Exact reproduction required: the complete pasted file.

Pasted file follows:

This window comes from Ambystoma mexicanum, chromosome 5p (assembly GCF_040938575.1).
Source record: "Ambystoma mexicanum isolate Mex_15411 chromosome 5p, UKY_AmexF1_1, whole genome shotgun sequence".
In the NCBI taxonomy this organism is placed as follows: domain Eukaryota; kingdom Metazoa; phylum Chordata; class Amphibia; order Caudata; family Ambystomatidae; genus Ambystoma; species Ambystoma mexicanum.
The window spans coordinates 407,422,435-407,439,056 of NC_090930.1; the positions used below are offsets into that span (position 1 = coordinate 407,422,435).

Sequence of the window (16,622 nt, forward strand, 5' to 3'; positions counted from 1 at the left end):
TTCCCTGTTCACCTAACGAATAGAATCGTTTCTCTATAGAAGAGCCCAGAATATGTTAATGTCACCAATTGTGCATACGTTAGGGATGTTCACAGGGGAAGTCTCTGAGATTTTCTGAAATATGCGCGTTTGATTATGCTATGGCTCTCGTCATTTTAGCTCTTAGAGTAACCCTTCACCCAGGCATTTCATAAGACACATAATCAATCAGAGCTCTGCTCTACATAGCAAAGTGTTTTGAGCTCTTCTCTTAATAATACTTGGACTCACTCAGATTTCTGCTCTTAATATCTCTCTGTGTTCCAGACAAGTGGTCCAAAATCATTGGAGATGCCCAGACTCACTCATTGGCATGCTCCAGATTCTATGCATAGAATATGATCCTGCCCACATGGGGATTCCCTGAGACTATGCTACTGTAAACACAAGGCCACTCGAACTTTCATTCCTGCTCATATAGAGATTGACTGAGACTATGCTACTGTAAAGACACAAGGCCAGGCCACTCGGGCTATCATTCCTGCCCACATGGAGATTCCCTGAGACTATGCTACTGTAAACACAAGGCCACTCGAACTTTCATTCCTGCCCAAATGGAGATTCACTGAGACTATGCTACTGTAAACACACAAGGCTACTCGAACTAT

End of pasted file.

This window comes from Ambystoma mexicanum, chromosome 5p (assembly GCF_040938575.1).
Source record: "Ambystoma mexicanum isolate Mex_15411 chromosome 5p, UKY_AmexF1_1, whole genome shotgun sequence".
In the NCBI taxonomy this organism is placed as follows: domain Eukaryota; kingdom Metazoa; phylum Chordata; class Amphibia; order Caudata; family Ambystomatidae; genus Ambystoma; species Ambystoma mexicanum.
The window spans coordinates 407,422,435-407,439,056 of NC_090930.1; the positions used below are offsets into that span (position 1 = coordinate 407,422,435).

Sequence of the window (16,622 nt, forward strand, 5' to 3'; positions counted from 1 at the left end):
TTCCCTGTTCACCTAACGAATAGAATCGTTTCTCTATAGAAGAGCCCAGAATATGTTAATGTCACCAATTGTGCATACGTTAGGGATGTTCACAGGGGAAGTCTCTGAGATTTTCTGAAATATGCGCGTTTGATTATGCTATGGCTCTCGTCATTTTAGCTCTTAGAGTAACCCTTCACCCAGGCATTTCATAAGACACATAATCAATCAGAGCTCTGCTCTACATAGCAAAGTGTTTTGAGCTCTTCTCTTAATAATACTTGGACTCACTCAGATTTCTGCTCTTAATATCTCTCTGTGTTCCAGACAAGTGGTCCAAAATCATTGGAGATGCCCAGACTCACTCATTGGCATGCTCCAGATTCTATGCATAGAATATGATCCTGCCCACATGGGGATTCCCTGAGACTATGCTACTGTAAACACAAGGCCACTCGAACTTTCATTCCTGCTCATATAGAGATTGACTGAGACTATGCTACTGTAAAGACACAAGGCCAGGCCACTCGGGCTATCATTCCTGCCCACATGGAGATTCCCTGAGACTATGCTACTGTAAACACAAGGCCACTCGAACTTTCATTCCTGCCCAAATGGAGATTCACTGAGACTATGCTACTGTAAACACACAAGGCTACTCGAACTAT